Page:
Giving Thought: It’s scholarship season!
With their college applications out the door, most of the valley’s college-bound high school seniors are switching tracks and contemplating the financial component of their post-secondary life.
This is a big deal. Student loan debt in the U.S. is up to $1.75 trillion, according to the Education Data Initiative, and the cost of college continues to escalate. So, counselors from Aspen to Parachute are urging members of the Class of 2022 to look everywhere they can for sources of financial support.
The good news, according to counselors, is that dozens of businesses, nonprofits, service clubs, foundations, families and individuals pony up every year to help send graduates from their communities off to their next educational adventure. At both Aspen and Basalt high schools, roughly $350,000 is awarded every year to students bound for either four-year colleges or one- and two-year technical/vocational schools.
These awards vary widely in their amounts, their criteria and their aims. Aspen Community Foundation holds nine scholarship funds, which are aimed at students in the Aspen-to-Parachute region. Most are one-time awards, but others are renewable if a student decides to seek some help in year number two.
At Aspen High School, roughly 80 out of 130 graduates are likely to receive some kind of scholarship award. In Basalt, where there are fewer students, roughly 60 out of 100 graduates will get some help. An award from $1,000 to $5,000 may not determine whether a student attends college, but it absolutely could influence where the student chooses to enroll. And even if a family still needs to borrow money to pay for college, every single gift helps to lower that debt burden.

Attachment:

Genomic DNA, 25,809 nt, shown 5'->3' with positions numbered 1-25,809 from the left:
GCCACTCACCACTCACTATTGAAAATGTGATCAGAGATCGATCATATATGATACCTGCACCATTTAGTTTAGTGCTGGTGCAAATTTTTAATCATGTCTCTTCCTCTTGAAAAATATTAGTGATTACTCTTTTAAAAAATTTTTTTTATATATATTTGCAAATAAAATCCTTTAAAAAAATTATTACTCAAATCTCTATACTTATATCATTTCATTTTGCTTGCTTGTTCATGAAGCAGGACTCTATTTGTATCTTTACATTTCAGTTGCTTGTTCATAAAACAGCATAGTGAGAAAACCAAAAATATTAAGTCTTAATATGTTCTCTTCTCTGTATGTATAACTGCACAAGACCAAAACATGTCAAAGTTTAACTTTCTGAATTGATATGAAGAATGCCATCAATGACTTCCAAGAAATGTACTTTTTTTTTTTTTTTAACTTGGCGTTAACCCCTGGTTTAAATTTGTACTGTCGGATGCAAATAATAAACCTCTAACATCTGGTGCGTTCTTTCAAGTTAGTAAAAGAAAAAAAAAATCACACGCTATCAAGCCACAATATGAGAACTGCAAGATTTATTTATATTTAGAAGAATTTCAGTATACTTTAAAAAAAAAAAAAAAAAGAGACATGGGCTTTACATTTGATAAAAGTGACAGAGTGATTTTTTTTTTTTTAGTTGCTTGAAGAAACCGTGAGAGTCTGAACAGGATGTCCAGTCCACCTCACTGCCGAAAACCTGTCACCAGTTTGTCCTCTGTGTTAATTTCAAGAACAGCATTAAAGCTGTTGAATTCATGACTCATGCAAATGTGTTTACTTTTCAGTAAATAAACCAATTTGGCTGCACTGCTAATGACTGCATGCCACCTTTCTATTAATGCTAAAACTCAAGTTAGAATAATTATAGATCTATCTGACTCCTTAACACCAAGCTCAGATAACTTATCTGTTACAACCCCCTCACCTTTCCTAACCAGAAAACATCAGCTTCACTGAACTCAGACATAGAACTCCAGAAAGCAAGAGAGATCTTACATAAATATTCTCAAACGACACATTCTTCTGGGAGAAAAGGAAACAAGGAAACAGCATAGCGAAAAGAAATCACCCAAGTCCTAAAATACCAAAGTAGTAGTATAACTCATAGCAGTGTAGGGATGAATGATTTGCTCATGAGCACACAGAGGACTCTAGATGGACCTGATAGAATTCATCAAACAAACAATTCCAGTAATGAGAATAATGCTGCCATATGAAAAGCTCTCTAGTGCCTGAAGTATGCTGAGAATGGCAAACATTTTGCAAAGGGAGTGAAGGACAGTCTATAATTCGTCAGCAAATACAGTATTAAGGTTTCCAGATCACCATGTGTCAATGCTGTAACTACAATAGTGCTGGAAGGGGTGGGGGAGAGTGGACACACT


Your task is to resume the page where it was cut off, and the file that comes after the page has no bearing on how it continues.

Susanne Morrison, post-secondary counseling administrative coordinator at AHS, says this is her favorite time of year.
“I love interacting with the donors,” she said. “It’s so uplifting to see how much they care about young people and their dreams for the future. And the students and families feel so supported by their hometown. It makes (Aspen) feel like a small town again.”
Many of the scholarships are geared for students who demonstrate a financial need for the help. But others seek to help students with certain talents and desires: athletes, visual artists, performing artists, wordsmiths and mathematicians, for example. Some scholarships are created in memory of a family member who had a particular interest or wanted to help youth with similar interests or qualities.
Fraternal orders and service clubs are also big on scholarships because the transition from high school to college and career is so important to both communities and the students themselves.
If you’re a high school senior or if you know one, then consider talking to a college counselor about the options. And don’t wait too long, because there’s a limited window of time for these submissions. The selection committees that review the scholarship applications need time to review each one.
“For the next few months, it gets real — what’s this going to cost, and what are my sources of support,” Morrison said.
There’s a big difference between the academic writing that students have learned in their classes and the personal, reflective writing they’re asked to do for college admissions officers and scholarship committees. It’s a new kind of thought process to sell yourself, talk about your own experiences and the lessons you’ve learned. And, of course, every scholarship committee is unique and looking for something different from applicants.
“There’s a pretty wide range of scholarships,” said Alexandra Braeger, college/career counselor at Basalt High School. “One common factor that really rings true for these committees is students who have volunteered their time in school clubs or nonprofits and show a genuine desire to serve.”
It also helps to be organized and plan ahead.
“The most success I see is from those students who set aside time every week to work on this,” Braeger said. “It’s a lot to put together.”
And, while this column is devoted to the local scholarship opportunities available from Aspen to Parachute, don’t forget that many colleges and universities will kick in some financial help too. So don’t forget to ask the institutions themselves about financial aid.
Good luck to all of our graduating seniors!
Tamara Tormohlen is executive director of the Aspen Community Foundation.